Completing the cast was New Zealand tenor Simon O’Neill as Siegmund and German soprano Anja Kampe as Sieglinde while Austrian heldentenor Andreas Schager took the role of Siegfried with Ekaterina Gubanova (Fricka), Anna Larsson (Erda), Jochen Schmeckenbecher (Alberich), Stephan Rügamer (Mime and Loge), Falk Struckmann (Hunding and Hagen) and Roman Trekel (Donner and Gunther).

Wagner: Die Walküre - Staatsoper Berlin (Monika Rittershaus)
Wagner: Die Walküre - Staatsoper Berlin (Monika Rittershaus)
I saw this show a couple of times at Staatsoper’s temporary home at the Schillertheater and, I’m pleased to say, that it has lost none of its shine or appeal whatsoever. The visual aspect of Cassiers’ production is strongly projected through Enrico Bagnoli’s screaming lighting scenario neatly fitting the angle and mood of each scene: bright red, for instance, portrayed Nibelheim, earth was seen in an idyllic-looking leaf-green and gold-coloured images intermittently flashed the stage in Götterdämmerung. But it was the digital-video work of Arjen Klerkx and Kurt D’Haeseleer that really caught my eye and, of course, swept away the need for a whole load of cumbersome stage props.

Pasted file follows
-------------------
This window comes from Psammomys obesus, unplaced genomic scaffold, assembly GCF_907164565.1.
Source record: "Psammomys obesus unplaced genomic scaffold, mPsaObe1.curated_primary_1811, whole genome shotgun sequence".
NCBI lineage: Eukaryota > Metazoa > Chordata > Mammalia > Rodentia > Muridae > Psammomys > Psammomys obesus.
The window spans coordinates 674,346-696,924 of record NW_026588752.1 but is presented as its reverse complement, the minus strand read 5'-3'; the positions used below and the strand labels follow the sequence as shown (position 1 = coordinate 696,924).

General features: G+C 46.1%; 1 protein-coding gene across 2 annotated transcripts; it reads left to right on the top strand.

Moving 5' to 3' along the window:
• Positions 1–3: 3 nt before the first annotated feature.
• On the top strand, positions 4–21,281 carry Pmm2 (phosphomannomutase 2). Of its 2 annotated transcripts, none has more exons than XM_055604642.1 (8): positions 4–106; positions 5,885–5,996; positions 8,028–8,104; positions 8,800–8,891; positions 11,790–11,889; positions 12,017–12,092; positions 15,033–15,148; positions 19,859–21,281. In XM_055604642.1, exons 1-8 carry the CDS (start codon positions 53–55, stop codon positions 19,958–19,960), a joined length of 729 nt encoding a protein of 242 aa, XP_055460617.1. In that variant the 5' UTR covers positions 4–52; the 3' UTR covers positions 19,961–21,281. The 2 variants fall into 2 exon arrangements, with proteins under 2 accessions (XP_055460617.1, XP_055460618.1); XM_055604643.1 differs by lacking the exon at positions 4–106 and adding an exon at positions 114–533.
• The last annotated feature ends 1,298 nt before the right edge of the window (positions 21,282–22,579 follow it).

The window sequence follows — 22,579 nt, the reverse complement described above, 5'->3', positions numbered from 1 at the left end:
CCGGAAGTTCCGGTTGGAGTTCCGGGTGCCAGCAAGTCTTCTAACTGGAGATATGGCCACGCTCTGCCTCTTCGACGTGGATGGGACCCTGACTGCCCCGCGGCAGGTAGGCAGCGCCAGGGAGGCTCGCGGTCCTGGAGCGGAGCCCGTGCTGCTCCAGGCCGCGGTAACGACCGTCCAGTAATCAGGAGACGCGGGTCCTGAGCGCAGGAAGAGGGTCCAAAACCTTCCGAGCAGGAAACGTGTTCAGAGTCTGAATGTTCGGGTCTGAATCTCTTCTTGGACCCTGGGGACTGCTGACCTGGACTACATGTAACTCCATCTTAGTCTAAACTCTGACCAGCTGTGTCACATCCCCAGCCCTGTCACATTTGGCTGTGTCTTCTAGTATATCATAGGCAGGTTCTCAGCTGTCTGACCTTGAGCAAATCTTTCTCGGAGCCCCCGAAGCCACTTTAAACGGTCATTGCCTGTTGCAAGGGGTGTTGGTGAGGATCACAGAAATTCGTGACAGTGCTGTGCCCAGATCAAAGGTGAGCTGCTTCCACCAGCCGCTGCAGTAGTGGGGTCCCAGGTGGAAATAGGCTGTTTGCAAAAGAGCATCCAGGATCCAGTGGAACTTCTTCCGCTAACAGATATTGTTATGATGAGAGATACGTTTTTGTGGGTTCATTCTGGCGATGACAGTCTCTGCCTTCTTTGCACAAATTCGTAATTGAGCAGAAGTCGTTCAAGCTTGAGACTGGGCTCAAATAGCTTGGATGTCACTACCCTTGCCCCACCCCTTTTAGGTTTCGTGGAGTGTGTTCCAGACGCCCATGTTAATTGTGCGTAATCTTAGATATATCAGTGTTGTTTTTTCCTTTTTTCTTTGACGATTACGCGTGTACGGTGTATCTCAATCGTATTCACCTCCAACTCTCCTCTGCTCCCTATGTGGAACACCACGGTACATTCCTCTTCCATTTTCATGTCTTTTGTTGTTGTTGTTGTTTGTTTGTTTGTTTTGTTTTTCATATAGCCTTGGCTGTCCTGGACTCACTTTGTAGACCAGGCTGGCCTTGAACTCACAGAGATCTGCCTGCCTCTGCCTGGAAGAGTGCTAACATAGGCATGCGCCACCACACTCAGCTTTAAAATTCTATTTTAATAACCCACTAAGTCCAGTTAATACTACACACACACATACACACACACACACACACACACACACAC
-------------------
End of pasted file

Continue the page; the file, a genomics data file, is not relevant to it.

However, the Ring truly comes alive with those deep-sounding opening bars of Das Rheingold (the foundation upon which the Ring is built) punctuated by that low-register E-flat chord evoking the dawn of time describing the murky depths of the Rhine. At first the notes of the chord simply linger but gradually give way to a series of broken chords and arpeggios suggesting ripples of water. Harps then rip into full swing making an intrusion of wave-like sound patterns.

Wagner: Götterdämmerung  - Staatsoper Berlin (Photo Monika Rittershaus)
Wagner: Götterdämmerung
Staatsoper Berlin (Photo Monika Rittershaus)
The harmony, in fact, comprises the same E-flat chord which is held for just over 130 bars until the Rhinemaidens - the true guardians of the golden hoard that the Rhine harbours - blossom forth into song getting up to some girlie tricks by tantalising the poor, lustful and bitter Nibelung dwarf, Alberich, about his unwelcoming amorous advances. As such, it offers a brilliant and illuminating start to the Ring fuelling the imagination beyond belief while unleashing an amazing and fantastic adventure right through to the bitter, damning and dramatic end.